top of page

The Superpowers of Stomach Qi

"You can't connect the dots looking forward;

you can only connect them looking backwards.

So you have to trust that the dots will somehow connect in your future.

You have to trust in something - your gut, destiny, life, karma, whatever.

This approach has never let me down,

and it has made all the difference in my life."

- Steve Jobs

As I begin the adventure of establishing a holistic medical practice, I am reminded of that old phrase we have often heard: "Trust your gut." And what exactly does this mean? What does my gut have to do with my mental decisions?

The invaluable importance of the stomach to our overall wellbeing is emphasized in Chinese medicine. The Spleen is paired with the Stomach as a Yin/Yang pair; together they control the flesh and the limbs, and correspond to the following:

Phase: Earth

Season: Long summer (end of summer)

Climate Condition: Dampness

Color: Yellow

Emotion: Pensiveness

Taste: Sweetness

Odor: Fragrant

Sound: Singing

Opening: Mouth

In addition to the relationship with food, the Stomach also has a strong influence on mental health. An Excess of Stomach could lead to anxiety, hyperactivity, mental confusion or hypomania. So correcting any imbalances could lead to a more focused mind and calmer state of being.

In the ancient text the Nan-Ching, the Stomach Qi (energy) is considered the base that nourishes all organs and also provides protection for the body from climate changes. In the Five Element Theory, the Earth phase is in the center, and the other phases are held in orbit by the Earth's gravitational force, by Stomach Qi. The energy of the other elements flows through the Earth, and only by doing so "can the Elements replenish and be replenished by it."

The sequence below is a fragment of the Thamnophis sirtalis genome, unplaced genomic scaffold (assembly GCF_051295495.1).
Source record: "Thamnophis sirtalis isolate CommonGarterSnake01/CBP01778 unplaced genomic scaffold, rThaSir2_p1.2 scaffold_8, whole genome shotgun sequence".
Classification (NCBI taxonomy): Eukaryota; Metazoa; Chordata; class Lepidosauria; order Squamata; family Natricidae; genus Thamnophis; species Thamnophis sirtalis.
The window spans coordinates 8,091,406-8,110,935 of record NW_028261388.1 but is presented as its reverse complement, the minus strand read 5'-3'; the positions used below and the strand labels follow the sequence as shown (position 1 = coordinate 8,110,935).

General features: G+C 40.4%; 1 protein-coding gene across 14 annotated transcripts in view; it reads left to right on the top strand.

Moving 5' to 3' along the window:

From this seasonal relationship, the Stomach Qi will be affected by barometric pressure and temperature changes, or changes in the gravitational field (full moon, new moon, high or low altitude, air travel). Conditions that could result from an imbalance include allergies, flu, rheumatic arthritis, and ulcers.

And so the ancient Chinese had an understanding of how our bodies and minds are so interconnected, and emphasized that nourishing our gut is central to keeping us well and treating many illnesses.

Western science also acknowledges the relationship between the gut and our mind, more objectively identified as the enteric nervous system. Nicknamed as our "second brain," this system has more than 100 million neurons, more than the spinal cord or peripheral nervous system, and can control gut behavior independently of the brain. The vagus nerve is key in conveying that feeling of butterflies in our stomach. Ninety-five percent of the body's serotonin is found in the GI system, and serotonin is a neurotransmitter closely related to many neuropsychiatric balances, including depression and anxiety.

With this knowledge, I am now ready to trust my gut, and see the future unfold. When I am relaxed, clear, and centered, then I trust my decisions and move forward.


Hadhazy, Adam. "Think Twice: How the Gut's 'Second Brain' Influences Mood and Well-Being." Scientific American, February 12, 2010.

Manioca, Giovanni. The Foundations of Chinese Medicine: A Comprehensive Text for Acupuncturists and Herbalists. Elsevier Limited, 2005.

Matsumoto, Kiiko, and Euler, David. Kiiko Matsumoto's Clinical Strategies: In the Spirit of Master Nagano Vol. 1. Natick, MA Kiiko Matsumoto International 2007.

O'Conner, John, et al. Acupuncture: A Comprehensive Text. Eastland Press, 1981.

Featured Posts
Search By Tags
bottom of page